The Process

Menuhat Olam, gives Netanya and Sharon residents the opportunity to be buried in a manner of their choice according to their worldview.

What is alternative burial?

A civil burial ceremony will include anything the deceased’s family wishes. It may be held according to instructions left by the deceased. The  ceremony may also include religious elements. Some even ask for an entirely religious ceremony as in orthodox cemeteries. The body preparation for burial may be conducted in any form, including a ritual Jewish cleansing (Tahara). In a Jewish religious burial the body is put in shrouds with no coffin. An alternative burial includes the choice of a coffin. With the assistance of companies specializing in producing alternative funerals, we offer a choice of coffins, from simple and dignified to the most adorned.

An alternative burial ceremony will include anything the family wishes for. The deceased often leave behind instructions of how they wish the ceremony to be held. The advantages offered by an alternative burial are clear: a unique ceremony in accordance with the deceased and his family’s worldview, the choice of burial in a coffin, a beautiful burial site which is maintained regularly by the cemetery’s management. While the price of an alternative burial outweighs the expenses in an Orthodox cemetery, it is still not out of reach for most of us and in some alternative cemeteries it is even provided for free, in its basic versions, to eligible residents. The exact cost is determined, of course, depending on the chosen cemetery and the sum needed to produce the chosen ceremony.

Menuhat Olam was established in 2014 for the purpose of establishing and operating a civil cemetery in Netanya. Menuhat Olam provides an accessible, convenient and respectful solution to all residents of Netanya and the surrounding communities who wish to conduct a civil burial according to their worldview, or a Jewish Orthodox burial with a different standard, or for those who need it because they can not be buried, or bury their loved ones, in Orthodox Jewish cemeteries.

The need for alternative burial in Netanya and the Sharon communities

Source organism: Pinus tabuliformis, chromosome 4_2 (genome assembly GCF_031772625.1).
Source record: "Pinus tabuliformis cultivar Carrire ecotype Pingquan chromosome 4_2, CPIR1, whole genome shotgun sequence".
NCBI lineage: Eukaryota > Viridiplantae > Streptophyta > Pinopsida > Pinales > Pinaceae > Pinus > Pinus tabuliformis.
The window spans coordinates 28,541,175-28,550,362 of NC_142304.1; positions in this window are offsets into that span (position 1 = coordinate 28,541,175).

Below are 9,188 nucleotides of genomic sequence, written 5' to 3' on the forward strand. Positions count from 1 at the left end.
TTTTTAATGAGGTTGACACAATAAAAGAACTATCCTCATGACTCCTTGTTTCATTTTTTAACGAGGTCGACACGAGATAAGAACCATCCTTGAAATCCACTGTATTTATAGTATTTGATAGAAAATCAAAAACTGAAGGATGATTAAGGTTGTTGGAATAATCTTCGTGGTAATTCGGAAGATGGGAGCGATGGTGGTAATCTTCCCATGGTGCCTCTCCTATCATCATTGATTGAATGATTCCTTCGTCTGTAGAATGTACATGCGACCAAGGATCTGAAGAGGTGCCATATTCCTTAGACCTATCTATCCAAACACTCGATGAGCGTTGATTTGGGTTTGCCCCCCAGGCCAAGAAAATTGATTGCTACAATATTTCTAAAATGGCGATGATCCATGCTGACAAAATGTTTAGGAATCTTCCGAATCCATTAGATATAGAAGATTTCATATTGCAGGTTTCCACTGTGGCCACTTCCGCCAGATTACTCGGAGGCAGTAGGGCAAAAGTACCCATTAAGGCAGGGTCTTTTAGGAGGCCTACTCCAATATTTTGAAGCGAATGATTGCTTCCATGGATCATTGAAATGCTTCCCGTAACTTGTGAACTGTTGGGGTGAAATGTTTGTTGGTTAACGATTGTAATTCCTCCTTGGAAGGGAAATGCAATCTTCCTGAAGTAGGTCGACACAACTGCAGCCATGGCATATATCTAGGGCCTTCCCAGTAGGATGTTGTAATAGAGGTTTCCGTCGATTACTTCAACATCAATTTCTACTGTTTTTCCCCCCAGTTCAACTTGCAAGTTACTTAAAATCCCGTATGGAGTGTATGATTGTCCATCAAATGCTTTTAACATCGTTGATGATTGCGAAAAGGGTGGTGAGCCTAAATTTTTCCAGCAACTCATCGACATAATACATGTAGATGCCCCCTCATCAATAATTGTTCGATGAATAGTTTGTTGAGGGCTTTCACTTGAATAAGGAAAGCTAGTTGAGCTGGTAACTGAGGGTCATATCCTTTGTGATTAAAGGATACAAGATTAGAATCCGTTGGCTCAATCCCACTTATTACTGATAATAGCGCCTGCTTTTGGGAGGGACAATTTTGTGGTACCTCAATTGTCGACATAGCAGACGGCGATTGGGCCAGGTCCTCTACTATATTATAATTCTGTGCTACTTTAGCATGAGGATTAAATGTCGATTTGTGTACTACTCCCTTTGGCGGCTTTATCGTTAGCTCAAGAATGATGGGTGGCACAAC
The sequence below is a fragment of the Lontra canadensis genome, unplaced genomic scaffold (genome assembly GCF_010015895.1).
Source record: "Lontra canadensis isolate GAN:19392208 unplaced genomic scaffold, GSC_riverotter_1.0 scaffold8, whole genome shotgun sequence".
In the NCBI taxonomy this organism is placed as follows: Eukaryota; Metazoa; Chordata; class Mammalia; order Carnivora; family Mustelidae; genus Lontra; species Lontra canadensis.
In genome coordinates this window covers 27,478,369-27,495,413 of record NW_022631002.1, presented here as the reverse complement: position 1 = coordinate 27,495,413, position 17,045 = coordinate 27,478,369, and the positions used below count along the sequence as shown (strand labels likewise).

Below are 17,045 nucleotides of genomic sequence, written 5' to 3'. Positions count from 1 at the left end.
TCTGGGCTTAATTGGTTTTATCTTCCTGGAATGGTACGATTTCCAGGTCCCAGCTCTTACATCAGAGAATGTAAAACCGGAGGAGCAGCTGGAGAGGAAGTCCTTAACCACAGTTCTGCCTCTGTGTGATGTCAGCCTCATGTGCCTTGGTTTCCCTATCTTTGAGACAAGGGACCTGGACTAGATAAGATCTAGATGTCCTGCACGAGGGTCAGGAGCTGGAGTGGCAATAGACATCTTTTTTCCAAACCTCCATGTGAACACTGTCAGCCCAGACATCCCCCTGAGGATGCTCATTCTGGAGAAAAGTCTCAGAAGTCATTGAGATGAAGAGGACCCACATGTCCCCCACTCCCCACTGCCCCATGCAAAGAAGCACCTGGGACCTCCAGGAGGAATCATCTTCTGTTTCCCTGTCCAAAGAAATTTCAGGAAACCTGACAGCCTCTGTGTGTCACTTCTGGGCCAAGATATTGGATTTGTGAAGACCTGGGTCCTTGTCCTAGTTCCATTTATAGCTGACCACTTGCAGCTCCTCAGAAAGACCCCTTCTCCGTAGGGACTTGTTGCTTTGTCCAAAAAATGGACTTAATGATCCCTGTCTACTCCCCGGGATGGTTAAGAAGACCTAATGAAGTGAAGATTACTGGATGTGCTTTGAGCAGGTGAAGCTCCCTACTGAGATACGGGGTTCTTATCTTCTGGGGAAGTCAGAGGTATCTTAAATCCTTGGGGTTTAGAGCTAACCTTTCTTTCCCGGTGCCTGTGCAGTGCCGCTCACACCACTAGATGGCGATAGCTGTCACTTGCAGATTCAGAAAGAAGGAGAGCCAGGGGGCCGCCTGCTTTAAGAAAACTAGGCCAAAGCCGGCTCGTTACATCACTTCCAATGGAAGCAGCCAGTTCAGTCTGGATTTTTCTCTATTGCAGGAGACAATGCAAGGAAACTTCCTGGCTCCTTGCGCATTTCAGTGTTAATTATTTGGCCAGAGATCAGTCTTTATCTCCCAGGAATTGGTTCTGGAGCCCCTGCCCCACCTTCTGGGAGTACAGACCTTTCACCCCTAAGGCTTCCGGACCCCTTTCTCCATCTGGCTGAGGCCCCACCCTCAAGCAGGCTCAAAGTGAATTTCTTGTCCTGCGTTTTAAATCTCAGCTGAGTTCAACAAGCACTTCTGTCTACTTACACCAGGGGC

Netanya and the surrounding communities, including Kadima–Zoran, Tel Mond, Even-Yehuda, Pardesiya and Kfar Yona, are populated by more than a quarter million people holding a wide range of civil and religious worldviews coming from a wide variety of countries. For example, over the years tens of thousands of Russian-speaking residents came to live in Netanya, some of which are defined as being of “unknown faith” and some as non-Jews, who experience difficulty in obtaining burial plots in Orthodox cemeteries. In the absence of civil cemeteries, residents and their families who wish to be buried alongside their relatives, do not receive burial services in the city and are forced to move to other cities, in order to be buried or to bury their loved ones in remote alternative cemeteries, away from their Netanya homes.

In recent years the Sharon region received thousands of new immigrants from France and other European countries, who are accustomed to the common burial services in Europe in general and France in particular, services which may be obtained at “Menuhat Olam”. The Sharon communities are also populated by people who, due to their religious and civil world-view, are interested in burial which is not the traditional-style Orthodox burial, but seek to be buried in a cemetery which, by its nature, allows for a burial in accordance with the deceased’s beliefs (for example, burial in a coffin). So far, some of the families of deceased who are labeled as “faithless” or non-Jews, as well as deceased with an unorthodox religious and civil philosophy, encountered difficulties such as a burial which does not suit their worldview and beliefs and sometimes even being denied burial services in orthodox cemeteries which are subject to the rules of Jewish law.

“Menuhat Olam” – provides accessible, respectful solutions, for people interested in a civil burial according to their worldview, or for people who are in need of such service since they can’t be buried, or cannot bury, in Orthodox cemeteries.